The landscapes offered at at Woolley & Wallis’ (25/12% buyer’s premium) Modern British and 20th Century Art sale had been in the collection of well-known art collector John Louis Behrend (1881-1972).
They included a Cambridge scene of a row of punts on a riverbank, dated 1925, and a bird’s-eye view of the countryside surrounding Hod Hill in Dorset.
Like many British artists who served during the First World War, Lamb sought solace in the countryside afterwards and embraced a nostalgic view of the English landscape.
Hod Hill, painted just 20-odd miles from the Wiltshire village of Coombe Bissett where Lamb moved in 1928, is a fine example.
Estimated at £1500-2500, the 16 x 20in (41 x 51cm) oil on canvas attracted multiple bids, including from the trade, before it went to a private collection for £11,000 via thesaleroom.com in the December 14 sale. The Cambridge scene, an oil on board of near identical size, tipped over top estimate to sell to the trade for £4000.
W&W specialist Ed Beer put the strong results down to “quality and market freshness”, adding that the Hod Hill landscape “particularly appealed to a lot of our clients as they know the view well”.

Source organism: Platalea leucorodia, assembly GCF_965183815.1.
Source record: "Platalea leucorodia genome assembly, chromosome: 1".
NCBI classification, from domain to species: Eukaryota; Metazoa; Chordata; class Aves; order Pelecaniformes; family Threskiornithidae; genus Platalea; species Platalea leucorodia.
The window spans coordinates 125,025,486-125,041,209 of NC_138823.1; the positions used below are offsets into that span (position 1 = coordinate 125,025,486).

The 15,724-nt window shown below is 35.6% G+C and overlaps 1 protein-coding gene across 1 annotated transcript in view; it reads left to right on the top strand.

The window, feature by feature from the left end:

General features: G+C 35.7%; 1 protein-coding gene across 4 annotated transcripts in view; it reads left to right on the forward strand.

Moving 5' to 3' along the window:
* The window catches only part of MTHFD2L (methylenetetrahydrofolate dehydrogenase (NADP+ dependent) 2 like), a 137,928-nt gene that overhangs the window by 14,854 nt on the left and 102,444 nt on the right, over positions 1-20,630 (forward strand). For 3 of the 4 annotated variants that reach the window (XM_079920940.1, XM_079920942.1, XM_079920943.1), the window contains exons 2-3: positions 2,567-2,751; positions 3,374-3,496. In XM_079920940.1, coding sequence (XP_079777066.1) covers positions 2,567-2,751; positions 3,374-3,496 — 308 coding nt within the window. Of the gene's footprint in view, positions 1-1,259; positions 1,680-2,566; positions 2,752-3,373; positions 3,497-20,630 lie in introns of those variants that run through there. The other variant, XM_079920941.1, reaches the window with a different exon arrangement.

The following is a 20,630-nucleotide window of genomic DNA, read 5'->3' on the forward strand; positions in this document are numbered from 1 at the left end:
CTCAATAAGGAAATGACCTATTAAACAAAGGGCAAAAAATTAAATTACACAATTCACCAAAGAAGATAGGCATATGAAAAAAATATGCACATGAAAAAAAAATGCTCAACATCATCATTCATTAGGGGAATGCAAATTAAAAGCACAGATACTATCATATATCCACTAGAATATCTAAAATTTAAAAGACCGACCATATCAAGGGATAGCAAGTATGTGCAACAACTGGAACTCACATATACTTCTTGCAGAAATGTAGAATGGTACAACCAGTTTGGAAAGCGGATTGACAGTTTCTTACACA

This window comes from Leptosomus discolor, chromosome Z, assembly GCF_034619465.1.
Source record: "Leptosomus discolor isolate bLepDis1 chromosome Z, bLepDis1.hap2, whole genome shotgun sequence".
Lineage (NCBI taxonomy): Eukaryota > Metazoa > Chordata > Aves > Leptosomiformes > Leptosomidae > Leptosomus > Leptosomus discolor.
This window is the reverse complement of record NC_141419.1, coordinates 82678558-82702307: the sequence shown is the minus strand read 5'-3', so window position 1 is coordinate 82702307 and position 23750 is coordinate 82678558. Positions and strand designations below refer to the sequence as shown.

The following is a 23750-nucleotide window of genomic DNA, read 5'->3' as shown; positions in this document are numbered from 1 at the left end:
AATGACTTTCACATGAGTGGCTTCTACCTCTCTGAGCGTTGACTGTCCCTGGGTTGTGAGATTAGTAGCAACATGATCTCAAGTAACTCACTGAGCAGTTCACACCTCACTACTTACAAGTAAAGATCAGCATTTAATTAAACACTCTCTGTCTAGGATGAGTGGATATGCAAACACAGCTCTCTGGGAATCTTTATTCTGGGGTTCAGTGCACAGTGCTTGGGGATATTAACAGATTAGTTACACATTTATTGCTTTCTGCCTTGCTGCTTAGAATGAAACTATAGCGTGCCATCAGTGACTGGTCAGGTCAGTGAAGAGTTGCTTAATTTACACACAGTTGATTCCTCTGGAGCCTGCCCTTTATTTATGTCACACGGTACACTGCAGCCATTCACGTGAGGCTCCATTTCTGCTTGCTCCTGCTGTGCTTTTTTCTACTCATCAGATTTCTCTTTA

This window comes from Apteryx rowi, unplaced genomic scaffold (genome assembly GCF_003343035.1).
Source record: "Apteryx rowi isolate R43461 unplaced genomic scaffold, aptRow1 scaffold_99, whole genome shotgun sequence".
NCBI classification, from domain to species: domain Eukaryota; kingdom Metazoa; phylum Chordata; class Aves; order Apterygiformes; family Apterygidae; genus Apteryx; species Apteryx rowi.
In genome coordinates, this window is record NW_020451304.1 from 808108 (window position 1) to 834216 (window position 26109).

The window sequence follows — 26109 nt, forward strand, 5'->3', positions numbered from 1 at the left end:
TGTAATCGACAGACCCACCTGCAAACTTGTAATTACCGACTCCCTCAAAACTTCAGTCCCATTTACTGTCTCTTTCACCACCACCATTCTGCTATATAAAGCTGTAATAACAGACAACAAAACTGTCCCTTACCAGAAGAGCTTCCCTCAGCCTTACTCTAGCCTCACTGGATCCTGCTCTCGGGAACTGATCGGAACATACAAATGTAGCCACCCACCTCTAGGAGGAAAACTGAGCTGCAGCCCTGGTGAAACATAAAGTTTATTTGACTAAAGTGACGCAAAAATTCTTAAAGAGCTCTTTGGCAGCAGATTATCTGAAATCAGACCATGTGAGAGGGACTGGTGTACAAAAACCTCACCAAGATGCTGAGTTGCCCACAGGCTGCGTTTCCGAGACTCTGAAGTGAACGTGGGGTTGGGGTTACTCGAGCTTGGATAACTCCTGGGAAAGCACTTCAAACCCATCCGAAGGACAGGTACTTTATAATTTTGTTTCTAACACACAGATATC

While commercial interest in Lamb tends to focus on the two decades prior to his arrival in Wiltshire as a founder member of both the Camden Town Group and the London Group, as well as his association with the Bloomsbury Set, in recent years light has been shed on his mid-career paintings, including a show at Messums Wiltshire in 2021.
Elsewhere, a late St Tropez landscape by the Fauve painter Charles Camoin (1879-1965) made a decent return for the vendor when it was knocked down at £65,000, around three times its previous price in 2016.
Camoin spent his later years living in Saint-Tropez and painted all along the Mediterranean coast. The sizeable 2ft 4in x 3ft (73 x 92cm) oil on canvas Le Golfe de Saint-Tropez (1948) is a fine example of his later work, showing the famous town framed between two pine trees.
According to Beer, the purchaser was a private collector who had not known the artist prior to receiving the sale catalogue and “loved the painting when they came to the view”.
Paul Henry classic
The top lot at Woolley & Wallis was a typical serene Irish landscape by Paul Henry (1876-1958) not seen publicly in nearly 40 years.
Containing all the main elements collectors look for in a Henry landscape – turf stacks, blue mountains and a vast sky with big chunky clouds – the 14 x 16in (36 x 40cm) oil on canvas was taken above estimate to £120,000, secured by a private buyer in a two-way battle with a dealer.
Other highlights included an Ismael de la Serna (1897-1968) oil, recently identified as depicting the imposing stone entrance to the Plaze de Toros in Ronda, knocked down to a buyer at £10,000, and a signed bird’s-eye-view cityscape by the prolific Polish artist Edward Dwurnik (1943-2018) taken to £12,000, four times its top estimate.